REVIEW: Storks [2016]

“We never stop” While a bunch of adults were definitely having a good time during Nicholas Stoller‘s Storks, I’m not sure about their children. It wasn’t restlessness, though. If anything they were catatonic, a similar state as myself. Now I did chuckle at a few of the higher concept stuff because the absurdity of a stork and penguin stabbing each other with a fork in silence so as not to wake a sleeping baby is funny. And the children chuckled at least twice in response to displays of destruction because…

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REVIEW: Muppets Most Wanted [2014]

“It’s not easy being … mean” Is it a coincidence the Muppet renaissance follows the same trajectory as its subjects’ original cinematic saga? 2011’s The Muppets was enjoyable if not a tad overrated due to its story mirroring many of the beats that made 1979’s The Muppet Movie a classic. Revamping its road movie trope perfectly suited the need to reintroduce these iconic figures to a new audience ready to realize the troupe’s potential as they reunited for the common goal of putting on the greatest show in their history.…

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REVIEW: Anchorman: The Legend of Ron Burgundy [2004]

“Rule number 1: No touching of the hair or face… AND THAT’S IT!” People have been telling me for almost a decade that Anchorman: The Legend of Ron Burgundy needs a second viewing to fully appreciate its genius. I’m happy to say they were correct. I watched it again last night and increased its score a whole point. That’s right, I still don’t get what you all do when it comes to writer/director Adam McKay and writer/star Will Ferrell’s first foray onto the big screen after collaborating on “Saturday Night…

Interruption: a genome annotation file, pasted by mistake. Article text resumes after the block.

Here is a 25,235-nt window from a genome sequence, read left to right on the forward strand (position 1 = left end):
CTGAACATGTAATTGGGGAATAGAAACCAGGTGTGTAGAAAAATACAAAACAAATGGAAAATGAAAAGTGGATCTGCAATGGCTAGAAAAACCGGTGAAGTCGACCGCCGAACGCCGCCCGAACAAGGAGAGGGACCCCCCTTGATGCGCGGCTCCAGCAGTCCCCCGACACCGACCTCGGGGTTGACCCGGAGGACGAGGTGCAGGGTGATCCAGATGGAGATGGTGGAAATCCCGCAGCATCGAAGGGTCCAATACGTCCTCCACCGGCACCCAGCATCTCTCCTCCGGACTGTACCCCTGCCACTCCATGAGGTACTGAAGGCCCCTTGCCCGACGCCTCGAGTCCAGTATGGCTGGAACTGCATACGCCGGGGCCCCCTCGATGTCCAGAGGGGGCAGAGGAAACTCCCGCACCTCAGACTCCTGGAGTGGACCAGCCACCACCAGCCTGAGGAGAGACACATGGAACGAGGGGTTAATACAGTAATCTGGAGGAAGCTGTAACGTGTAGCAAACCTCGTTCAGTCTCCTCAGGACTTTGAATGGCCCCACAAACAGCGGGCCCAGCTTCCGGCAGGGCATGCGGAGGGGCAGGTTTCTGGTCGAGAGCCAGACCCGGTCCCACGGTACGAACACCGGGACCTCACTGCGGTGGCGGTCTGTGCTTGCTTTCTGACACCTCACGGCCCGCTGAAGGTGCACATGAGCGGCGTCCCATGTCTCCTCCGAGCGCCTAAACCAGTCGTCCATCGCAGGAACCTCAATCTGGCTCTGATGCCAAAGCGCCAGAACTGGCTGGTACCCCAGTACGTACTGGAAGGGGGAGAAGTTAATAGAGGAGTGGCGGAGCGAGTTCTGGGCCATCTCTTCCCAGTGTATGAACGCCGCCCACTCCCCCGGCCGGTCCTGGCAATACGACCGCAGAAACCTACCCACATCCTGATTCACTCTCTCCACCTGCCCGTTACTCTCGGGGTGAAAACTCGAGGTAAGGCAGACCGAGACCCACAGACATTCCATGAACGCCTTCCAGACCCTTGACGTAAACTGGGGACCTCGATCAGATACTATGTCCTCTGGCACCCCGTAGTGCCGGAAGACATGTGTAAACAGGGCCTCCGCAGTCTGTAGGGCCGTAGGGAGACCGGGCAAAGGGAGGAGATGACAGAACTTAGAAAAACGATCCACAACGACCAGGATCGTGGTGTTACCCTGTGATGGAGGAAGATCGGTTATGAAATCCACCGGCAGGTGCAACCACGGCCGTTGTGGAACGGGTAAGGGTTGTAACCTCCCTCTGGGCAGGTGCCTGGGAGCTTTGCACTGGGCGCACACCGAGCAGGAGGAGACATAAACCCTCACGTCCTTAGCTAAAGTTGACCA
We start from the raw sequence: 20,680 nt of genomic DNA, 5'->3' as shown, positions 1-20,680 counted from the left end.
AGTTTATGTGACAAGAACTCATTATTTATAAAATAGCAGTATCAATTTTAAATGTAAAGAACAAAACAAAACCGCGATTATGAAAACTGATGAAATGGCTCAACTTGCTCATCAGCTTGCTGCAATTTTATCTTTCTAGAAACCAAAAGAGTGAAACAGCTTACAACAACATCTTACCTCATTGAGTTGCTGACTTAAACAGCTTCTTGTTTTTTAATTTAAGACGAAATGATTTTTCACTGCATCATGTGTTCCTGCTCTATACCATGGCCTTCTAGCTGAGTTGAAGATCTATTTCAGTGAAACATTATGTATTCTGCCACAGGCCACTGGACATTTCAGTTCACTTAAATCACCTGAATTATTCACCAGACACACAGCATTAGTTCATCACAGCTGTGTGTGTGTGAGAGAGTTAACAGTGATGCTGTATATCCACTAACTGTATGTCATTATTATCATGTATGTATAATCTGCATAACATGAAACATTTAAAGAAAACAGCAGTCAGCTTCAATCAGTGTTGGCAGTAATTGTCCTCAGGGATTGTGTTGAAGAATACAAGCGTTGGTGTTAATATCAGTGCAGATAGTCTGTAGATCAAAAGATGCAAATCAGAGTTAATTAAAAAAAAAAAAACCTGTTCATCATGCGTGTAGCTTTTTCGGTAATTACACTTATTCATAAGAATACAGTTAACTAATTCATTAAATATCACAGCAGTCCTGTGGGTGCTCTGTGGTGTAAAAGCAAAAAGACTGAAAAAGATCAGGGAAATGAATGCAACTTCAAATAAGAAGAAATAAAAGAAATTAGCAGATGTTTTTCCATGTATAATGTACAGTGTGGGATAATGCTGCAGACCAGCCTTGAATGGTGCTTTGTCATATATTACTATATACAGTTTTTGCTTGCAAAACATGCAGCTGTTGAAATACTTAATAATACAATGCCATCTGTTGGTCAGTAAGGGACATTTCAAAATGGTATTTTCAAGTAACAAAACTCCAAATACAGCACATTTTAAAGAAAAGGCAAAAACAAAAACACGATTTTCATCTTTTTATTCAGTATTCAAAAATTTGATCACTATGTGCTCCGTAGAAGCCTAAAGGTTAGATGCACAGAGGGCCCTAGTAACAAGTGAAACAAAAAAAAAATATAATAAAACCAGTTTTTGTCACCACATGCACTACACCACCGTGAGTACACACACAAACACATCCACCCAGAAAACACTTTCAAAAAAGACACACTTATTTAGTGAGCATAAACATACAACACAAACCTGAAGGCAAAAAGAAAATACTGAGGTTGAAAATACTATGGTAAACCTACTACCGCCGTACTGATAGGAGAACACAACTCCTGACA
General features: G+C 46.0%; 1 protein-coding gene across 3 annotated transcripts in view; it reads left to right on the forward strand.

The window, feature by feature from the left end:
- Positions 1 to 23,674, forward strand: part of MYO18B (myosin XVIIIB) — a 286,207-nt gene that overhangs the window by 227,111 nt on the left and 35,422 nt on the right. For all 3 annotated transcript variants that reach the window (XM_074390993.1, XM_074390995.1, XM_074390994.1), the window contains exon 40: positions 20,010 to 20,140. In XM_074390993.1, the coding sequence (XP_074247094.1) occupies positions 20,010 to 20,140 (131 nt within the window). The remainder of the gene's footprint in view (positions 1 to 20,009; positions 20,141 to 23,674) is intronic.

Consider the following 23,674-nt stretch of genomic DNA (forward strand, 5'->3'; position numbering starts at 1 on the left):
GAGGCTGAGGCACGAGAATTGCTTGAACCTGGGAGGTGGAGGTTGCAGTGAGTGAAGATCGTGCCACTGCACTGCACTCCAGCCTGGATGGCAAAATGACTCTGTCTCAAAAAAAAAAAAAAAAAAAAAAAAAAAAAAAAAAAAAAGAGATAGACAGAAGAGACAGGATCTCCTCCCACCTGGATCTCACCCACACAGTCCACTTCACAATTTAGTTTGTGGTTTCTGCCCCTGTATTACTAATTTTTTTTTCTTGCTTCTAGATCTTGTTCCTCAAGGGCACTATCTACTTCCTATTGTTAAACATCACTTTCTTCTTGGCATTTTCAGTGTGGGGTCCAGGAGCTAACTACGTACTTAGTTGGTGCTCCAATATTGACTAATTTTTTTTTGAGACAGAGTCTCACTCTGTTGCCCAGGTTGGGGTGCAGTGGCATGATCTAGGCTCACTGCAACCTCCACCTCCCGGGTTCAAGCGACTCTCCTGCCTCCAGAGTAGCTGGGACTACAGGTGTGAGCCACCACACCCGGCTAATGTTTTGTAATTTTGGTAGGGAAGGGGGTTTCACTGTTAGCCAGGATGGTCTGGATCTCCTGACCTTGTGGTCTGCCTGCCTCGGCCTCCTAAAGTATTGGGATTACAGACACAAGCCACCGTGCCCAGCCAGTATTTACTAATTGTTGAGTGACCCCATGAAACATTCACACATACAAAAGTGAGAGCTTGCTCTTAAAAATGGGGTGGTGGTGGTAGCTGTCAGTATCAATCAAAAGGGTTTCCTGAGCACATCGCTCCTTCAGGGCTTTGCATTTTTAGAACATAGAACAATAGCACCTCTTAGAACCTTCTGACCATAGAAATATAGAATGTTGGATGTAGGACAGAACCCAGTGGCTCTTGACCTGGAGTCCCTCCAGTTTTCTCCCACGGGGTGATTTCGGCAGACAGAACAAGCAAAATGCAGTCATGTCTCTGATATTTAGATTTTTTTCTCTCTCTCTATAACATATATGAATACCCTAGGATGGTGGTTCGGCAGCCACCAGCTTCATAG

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Posterized Propaganda October 2013: The Faces of ‘Gravity,’ ’12 Years a Slave,’ ‘The Counselor’ & More

“Don’t Judge a Book by Its Cover” is a proverb whose simple existence proves the fact impressionable souls will do so without fail. This monthly column focuses on the film industry’s willingness to capitalize on this truth, releasing one-sheets to serve as not representations of what audiences are to expect, but as propaganda to fill seats. Oftentimes they fail miserably. Not too many movies open up in October—and only one studio horror flick at that, despite Halloween. What’s the best way to sell tickets then? Star power. Celebrity faces are…

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INTERVIEW: Geoffrey Fletcher, writer/director of Violet & Daisy

Oscar winning screenwriter Geoffrey Fletcher has kept busy post-Precious as a Columbia University and NY Tisch School adjunct professor, the driving creative force behind Bombay Sapphire’s Imagination Series, and collaborating with Doug Liman on a new film entitled Attica about the 1971 prison rebellion. Despite all this, however, it’s his directorial debut Violet & Daisy that has him in the spotlight once again. I had pleasure of speaking with the soft-spoken and introspective artist about the film’s genesis, its journey to the big screen, and the essence of cinematic storytelling.…

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REVIEW: A Very Harold & Kumar 3D Christmas [2011]